LaHood criticizes former GOP colleagues

Transportation Secretary Ray LaHood, a former Republican congressman, implicitly criticized his former GOP colleagues over the debt debate Thursday, saying members should “set aside their own egos” and compromise.

LaHood, appearing in the White House briefing room to talk about the impasse over funding the Federal Aviation Administration, harkened back to his days as a congressional aide to former Rep. Bob Michel (R-Ill.).

The Cabinet member worked as an aide when President Reagan and Speaker Tip O'Neill (D-Mass.) were hashing out compromises on taxes and the budget, and was a lawmaker himself during the high-stakes negotiations between then-President Clinton and House Republicans in the 1990s.

“That whole period of time was a very rich history and legacy of compromise,” LaHood said. “Thats how Congress has always solved problems, through compromise, through people working things out, through people putting aside their own agendas and their own egos, deciding whats important for the American people.”

LaHood joined a number of other Washington veterans in describing the current impasse over the debt ceiling and deficit cutting as an unprecedented chapter in partisan gridlock.

“This is a time that I think most of us that have watched politics have never seen before,” LaHood said. “Because there are people in Congress who dont like the word compromise, who dont believe in it.”

He continued: “This is about continuing to have a strong economy and continuing to compromise, and take maybe a couple chapters out of Tip O'Neill, Bob Michel, Ronald Reagan, President Clinton — people that have served in this town with distinction and gotten big things done through compromise.”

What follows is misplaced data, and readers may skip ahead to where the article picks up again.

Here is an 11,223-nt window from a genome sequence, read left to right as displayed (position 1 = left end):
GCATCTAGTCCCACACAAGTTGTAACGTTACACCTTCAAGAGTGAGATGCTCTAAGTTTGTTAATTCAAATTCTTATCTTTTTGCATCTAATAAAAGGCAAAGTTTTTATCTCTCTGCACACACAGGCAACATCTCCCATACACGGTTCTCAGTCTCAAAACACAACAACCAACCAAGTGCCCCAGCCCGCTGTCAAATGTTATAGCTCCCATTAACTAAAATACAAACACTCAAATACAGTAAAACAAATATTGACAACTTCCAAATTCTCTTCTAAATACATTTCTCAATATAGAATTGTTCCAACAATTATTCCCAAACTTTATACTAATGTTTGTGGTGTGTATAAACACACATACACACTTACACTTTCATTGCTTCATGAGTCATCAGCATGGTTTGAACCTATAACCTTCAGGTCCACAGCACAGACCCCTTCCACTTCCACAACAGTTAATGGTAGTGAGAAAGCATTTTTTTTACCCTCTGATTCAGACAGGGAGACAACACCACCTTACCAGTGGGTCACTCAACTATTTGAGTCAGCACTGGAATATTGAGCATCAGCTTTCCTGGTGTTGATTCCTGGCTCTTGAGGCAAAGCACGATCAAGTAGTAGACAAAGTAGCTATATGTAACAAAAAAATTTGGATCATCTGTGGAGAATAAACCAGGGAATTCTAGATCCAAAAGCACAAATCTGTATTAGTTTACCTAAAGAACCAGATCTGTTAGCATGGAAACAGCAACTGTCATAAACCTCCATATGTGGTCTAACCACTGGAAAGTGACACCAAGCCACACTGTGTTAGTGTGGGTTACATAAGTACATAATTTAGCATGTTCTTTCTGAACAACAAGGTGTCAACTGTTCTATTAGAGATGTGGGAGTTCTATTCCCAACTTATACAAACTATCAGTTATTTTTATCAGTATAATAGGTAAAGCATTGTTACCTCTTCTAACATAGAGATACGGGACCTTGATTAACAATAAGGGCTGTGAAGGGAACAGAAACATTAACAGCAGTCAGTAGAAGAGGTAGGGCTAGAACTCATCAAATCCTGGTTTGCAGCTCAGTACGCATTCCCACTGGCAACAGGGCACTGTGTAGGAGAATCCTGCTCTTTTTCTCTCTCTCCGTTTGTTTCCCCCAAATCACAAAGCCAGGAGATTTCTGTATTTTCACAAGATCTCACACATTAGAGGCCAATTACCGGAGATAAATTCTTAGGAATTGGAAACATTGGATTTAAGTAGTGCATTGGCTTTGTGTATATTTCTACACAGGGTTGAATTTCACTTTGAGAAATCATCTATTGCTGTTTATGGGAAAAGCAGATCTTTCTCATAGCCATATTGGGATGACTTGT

LaHood’s appearance served as a warm-up act for White House press secretary Jay Carney, who took to the lectern and again castigated House Republicans for what he said was their intransigence.

Carney described House Speaker John BoehnerJohn Andrew BoehnerLongtime House parliamentarian to step down Five things we learned from this year's primaries Bad blood between Pelosi, Meadows complicates coronavirus talks MORE's (R-Ohio) bill, up for a vote Thursday evening, as “a political act that has no life beyond its current existence in the House.”

The president’s spokesman blasted Republicans over reports that they are willing to push their legislation through, dare the president to veto it and then blame him for a default if that follows.

“We’ve never faced the question of’ ‘I am going to blow up the economy — if you will — if you don’t do what I want,’” Carney said. “That’s just crazy.”